Württemberg State Museum

Stuttgart, Germany

  The Museum
It's a wonderful museum, no doubt about it. Stuttgart is in the center of what used to be the Celtic culture in South Germany, and at the edge of that part of present day Germany that was occupied by the Romans. It is also close to the "Schwäbische Alb", the caves of which hold humankind's oldest pieces of art, and so on.
Stuttgart is also one of the richest cities in Germany, holding the headquarter of companies like Mercedes, Porsche, Bosch, and so on. Not to forget, it contains one of the best operas in Germany and thus of the world, and it is growing wine.
The museum is huge (it used to be the castle / palais of the dukes / kings of Württemberg). As far as iron artifacts are concerned, it has a lot of Celtic things (see below) and a lot of pattern-welded Alemanni swords from about 400 BC - 800 BC. Major finds come right from the area I grew up in.
Unfortunately, the iron artifacts (in 2011) are not displayed and explained as well as one could expect. Until a few years ago, a lot of pattern-welded sword remains were displayed in a big glass cabinet without much explanation about the evolution of the technology and so on. However, they did show a replica of the "Spatha of Pleidelsheim" that was forged by master smith and author Manfred Sachse, together with some explanations - long before that became common place in most museums. This replica, together with the explanation offered, sort of started me on the "Iron, Steel and swords" thing. Here it is:
Spatha / Sword from Pleidelsheim
Pleidelsheim Sword; front and back.
Original and Manfred Sache's replica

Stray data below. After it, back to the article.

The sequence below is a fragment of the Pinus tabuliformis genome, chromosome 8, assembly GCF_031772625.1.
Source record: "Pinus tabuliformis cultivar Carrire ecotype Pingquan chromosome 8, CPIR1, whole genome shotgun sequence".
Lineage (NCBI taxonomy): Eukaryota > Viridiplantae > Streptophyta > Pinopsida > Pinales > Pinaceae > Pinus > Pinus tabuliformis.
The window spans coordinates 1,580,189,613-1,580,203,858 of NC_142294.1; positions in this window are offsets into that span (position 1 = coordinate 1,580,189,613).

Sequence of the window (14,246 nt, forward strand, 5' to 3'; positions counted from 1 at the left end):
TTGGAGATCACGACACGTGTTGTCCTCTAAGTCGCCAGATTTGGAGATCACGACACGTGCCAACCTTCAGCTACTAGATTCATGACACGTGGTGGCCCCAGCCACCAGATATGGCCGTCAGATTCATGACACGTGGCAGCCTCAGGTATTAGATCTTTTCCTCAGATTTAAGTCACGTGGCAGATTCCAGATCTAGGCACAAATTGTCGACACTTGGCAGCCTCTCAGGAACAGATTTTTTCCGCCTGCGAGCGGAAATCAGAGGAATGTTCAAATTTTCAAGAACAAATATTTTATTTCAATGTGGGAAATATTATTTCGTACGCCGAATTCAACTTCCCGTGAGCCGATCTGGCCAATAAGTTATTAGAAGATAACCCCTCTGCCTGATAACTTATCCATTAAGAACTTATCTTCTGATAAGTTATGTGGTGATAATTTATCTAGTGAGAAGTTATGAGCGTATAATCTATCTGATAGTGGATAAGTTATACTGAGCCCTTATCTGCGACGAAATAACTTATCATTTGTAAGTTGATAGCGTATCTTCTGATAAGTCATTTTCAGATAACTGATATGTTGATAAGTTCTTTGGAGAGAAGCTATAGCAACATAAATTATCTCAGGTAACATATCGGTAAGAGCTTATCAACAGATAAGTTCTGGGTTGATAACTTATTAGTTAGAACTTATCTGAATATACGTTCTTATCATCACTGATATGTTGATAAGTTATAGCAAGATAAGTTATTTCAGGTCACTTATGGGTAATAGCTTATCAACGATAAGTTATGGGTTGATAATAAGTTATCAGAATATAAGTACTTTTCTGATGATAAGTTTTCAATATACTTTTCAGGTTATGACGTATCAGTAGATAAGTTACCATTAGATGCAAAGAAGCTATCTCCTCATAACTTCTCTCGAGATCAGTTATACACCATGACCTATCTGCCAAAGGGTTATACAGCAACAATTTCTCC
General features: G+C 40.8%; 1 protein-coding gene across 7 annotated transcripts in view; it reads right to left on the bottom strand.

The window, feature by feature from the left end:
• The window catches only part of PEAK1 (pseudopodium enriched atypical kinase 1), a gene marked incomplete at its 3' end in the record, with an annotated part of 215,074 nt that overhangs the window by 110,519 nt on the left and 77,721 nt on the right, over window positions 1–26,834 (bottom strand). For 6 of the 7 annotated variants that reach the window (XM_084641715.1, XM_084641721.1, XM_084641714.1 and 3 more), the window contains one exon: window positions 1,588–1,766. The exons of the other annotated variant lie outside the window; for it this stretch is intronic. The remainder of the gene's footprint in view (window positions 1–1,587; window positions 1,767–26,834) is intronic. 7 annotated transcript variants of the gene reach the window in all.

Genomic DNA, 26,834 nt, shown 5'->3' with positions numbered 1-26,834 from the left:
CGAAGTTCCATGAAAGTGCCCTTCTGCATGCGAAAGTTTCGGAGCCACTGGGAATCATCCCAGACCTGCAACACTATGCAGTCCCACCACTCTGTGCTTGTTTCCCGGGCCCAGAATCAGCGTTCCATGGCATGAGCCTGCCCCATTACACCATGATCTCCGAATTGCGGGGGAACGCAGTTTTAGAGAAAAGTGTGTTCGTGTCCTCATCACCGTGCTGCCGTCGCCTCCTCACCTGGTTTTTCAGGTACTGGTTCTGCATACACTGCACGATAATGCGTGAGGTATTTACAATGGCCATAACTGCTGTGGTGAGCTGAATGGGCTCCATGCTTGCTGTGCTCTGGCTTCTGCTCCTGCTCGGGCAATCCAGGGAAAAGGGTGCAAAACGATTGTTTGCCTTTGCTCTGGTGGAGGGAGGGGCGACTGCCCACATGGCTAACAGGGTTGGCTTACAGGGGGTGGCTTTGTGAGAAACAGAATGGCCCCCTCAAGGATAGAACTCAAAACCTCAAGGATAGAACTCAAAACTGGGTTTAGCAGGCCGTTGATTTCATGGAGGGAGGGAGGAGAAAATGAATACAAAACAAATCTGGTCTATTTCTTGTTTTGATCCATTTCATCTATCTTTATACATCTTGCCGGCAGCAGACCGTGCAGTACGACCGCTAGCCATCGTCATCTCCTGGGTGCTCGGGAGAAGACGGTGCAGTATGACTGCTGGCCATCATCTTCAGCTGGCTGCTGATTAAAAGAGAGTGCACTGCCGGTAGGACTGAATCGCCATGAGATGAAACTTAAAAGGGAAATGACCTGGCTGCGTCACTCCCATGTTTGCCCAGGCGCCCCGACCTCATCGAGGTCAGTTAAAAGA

Source: From Manfred Sachse's wonderful book; with friendly permission.
Meanwhile other smiths are also making replicas. Here is the Pleidelsheim spatha from Patrick Barta:
Spatha from Pleidelsheim
Detail of "Pleidelsheim" Spatha (modern replica)
Source: From the pages of Patrick Barta, master smith; with permission
Now (Dec. 2012) it's worse. Only a few swords are displayed in small glass cases and illuminated by spot lights, making viewing difficult and photography almost impossible because of reflections. There are now several replicas of pattern-welded swords - but no explanations whatsoever. Let's hope that things will improve after the closure of the big special exhibition (see below) .
  In particular, it remains rather unclear how iron / steel technology has developed between the fading of the Celtic dominance in the first century AD (the Romans moved in and stayed for a few centuries) and the appearance of extremely complex pattern-welded swords around 400 AD - 800 AD. The Celtic swords between 500 BC and 0 AD, while quite good and therefore a successful export items found all over Europe and elsewhere, were much simpler. I doubt not that somebody somewhere and sometime has written learned treatises about that. I'm only saying that in the central museum for this kind of stuff you can't learn anything about this.
  Special Exhibition Dedicated to the "Celts of the First Millennium BC"; 2012/13
In 2012 /13 the Württemberg State Museum together with the "Baden-Württemberg State Museum of Archaeology" in Konstanz / Germany put up a big special exhibition dedicated to the Celts. It was a great exhibition, which we enjoyed tremendously. However, my expectations to learn something new and special about Celtic iron and steel technology was thwarted. My feelings then were well expressed by the statue of Hermes on the nearby Schillerplatz:
Celts - Stuttart exhibitions 2012 / 2013